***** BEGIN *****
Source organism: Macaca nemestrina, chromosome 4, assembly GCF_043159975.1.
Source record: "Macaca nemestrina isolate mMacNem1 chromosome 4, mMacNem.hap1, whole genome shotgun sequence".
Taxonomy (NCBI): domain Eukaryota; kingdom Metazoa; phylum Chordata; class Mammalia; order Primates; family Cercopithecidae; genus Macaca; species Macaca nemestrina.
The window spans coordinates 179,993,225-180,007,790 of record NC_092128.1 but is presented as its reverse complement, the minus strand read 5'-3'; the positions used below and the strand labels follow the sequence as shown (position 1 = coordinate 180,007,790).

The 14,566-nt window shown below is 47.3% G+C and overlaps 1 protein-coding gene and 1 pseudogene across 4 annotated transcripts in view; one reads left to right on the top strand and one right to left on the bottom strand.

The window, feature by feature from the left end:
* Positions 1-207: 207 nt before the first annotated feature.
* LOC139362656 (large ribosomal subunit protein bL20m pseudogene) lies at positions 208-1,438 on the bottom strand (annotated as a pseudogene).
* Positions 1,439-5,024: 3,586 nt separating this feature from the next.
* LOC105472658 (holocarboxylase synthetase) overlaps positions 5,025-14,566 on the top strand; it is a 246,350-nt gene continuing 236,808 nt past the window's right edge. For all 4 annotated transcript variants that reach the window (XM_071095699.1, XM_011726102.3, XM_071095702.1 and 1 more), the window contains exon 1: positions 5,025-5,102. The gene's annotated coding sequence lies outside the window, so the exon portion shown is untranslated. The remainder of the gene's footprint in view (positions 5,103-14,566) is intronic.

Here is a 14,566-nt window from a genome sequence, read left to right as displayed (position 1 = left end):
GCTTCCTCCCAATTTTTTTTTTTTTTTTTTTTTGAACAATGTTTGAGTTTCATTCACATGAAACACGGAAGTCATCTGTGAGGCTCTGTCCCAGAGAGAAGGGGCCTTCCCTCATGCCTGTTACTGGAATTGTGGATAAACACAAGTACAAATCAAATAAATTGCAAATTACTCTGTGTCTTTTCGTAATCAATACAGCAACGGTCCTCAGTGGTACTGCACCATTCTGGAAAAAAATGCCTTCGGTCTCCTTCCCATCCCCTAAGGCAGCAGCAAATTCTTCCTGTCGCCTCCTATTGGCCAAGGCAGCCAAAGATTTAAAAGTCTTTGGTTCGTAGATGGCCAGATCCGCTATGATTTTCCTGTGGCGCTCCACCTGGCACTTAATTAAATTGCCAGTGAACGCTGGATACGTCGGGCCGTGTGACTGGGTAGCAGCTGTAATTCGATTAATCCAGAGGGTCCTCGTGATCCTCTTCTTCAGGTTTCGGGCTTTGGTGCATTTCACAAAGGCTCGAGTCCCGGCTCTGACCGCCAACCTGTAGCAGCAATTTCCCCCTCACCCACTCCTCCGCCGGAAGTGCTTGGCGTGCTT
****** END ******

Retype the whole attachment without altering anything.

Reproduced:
Source organism: Macaca nemestrina, chromosome 4, assembly GCF_043159975.1.
Source record: "Macaca nemestrina isolate mMacNem1 chromosome 4, mMacNem.hap1, whole genome shotgun sequence".
Taxonomy (NCBI): domain Eukaryota; kingdom Metazoa; phylum Chordata; class Mammalia; order Primates; family Cercopithecidae; genus Macaca; species Macaca nemestrina.
The window spans coordinates 179,993,225-180,007,790 of record NC_092128.1 but is presented as its reverse complement, the minus strand read 5'-3'; the positions used below and the strand labels follow the sequence as shown (position 1 = coordinate 180,007,790).

The 14,566-nt window shown below is 47.3% G+C and overlaps 1 protein-coding gene and 1 pseudogene across 4 annotated transcripts in view; one reads left to right on the top strand and one right to left on the bottom strand.

The window, feature by feature from the left end:
* Positions 1-207: 207 nt before the first annotated feature.
* LOC139362656 (large ribosomal subunit protein bL20m pseudogene) lies at positions 208-1,438 on the bottom strand (annotated as a pseudogene).
* Positions 1,439-5,024: 3,586 nt separating this feature from the next.
* LOC105472658 (holocarboxylase synthetase) overlaps positions 5,025-14,566 on the top strand; it is a 246,350-nt gene continuing 236,808 nt past the window's right edge. For all 4 annotated transcript variants that reach the window (XM_071095699.1, XM_011726102.3, XM_071095702.1 and 1 more), the window contains exon 1: positions 5,025-5,102. The gene's annotated coding sequence lies outside the window, so the exon portion shown is untranslated. The remainder of the gene's footprint in view (positions 5,103-14,566) is intronic.

Here is a 14,566-nt window from a genome sequence, read left to right as displayed (position 1 = left end):
GCTTCCTCCCAATTTTTTTTTTTTTTTTTTTTTGAACAATGTTTGAGTTTCATTCACATGAAACACGGAAGTCATCTGTGAGGCTCTGTCCCAGAGAGAAGGGGCCTTCCCTCATGCCTGTTACTGGAATTGTGGATAAACACAAGTACAAATCAAATAAATTGCAAATTACTCTGTGTCTTTTCGTAATCAATACAGCAACGGTCCTCAGTGGTACTGCACCATTCTGGAAAAAAATGCCTTCGGTCTCCTTCCCATCCCCTAAGGCAGCAGCAAATTCTTCCTGTCGCCTCCTATTGGCCAAGGCAGCCAAAGATTTAAAAGTCTTTGGTTCGTAGATGGCCAGATCCGCTATGATTTTCCTGTGGCGCTCCACCTGGCACTTAATTAAATTGCCAGTGAACGCTGGATACGTCGGGCCGTGTGACTGGGTAGCAGCTGTAATTCGATTAATCCAGAGGGTCCTCGTGATCCTCTTCTTCAGGTTTCGGGCTTTGGTGCATTTCACAAAGGCTCGAGTCCCGGCTCTGACCGCCAACCTGTAGCAGCAATTTCCCCCTCACCCACTCCTCCGCCGGAAGTGCTTGGCGTGCTT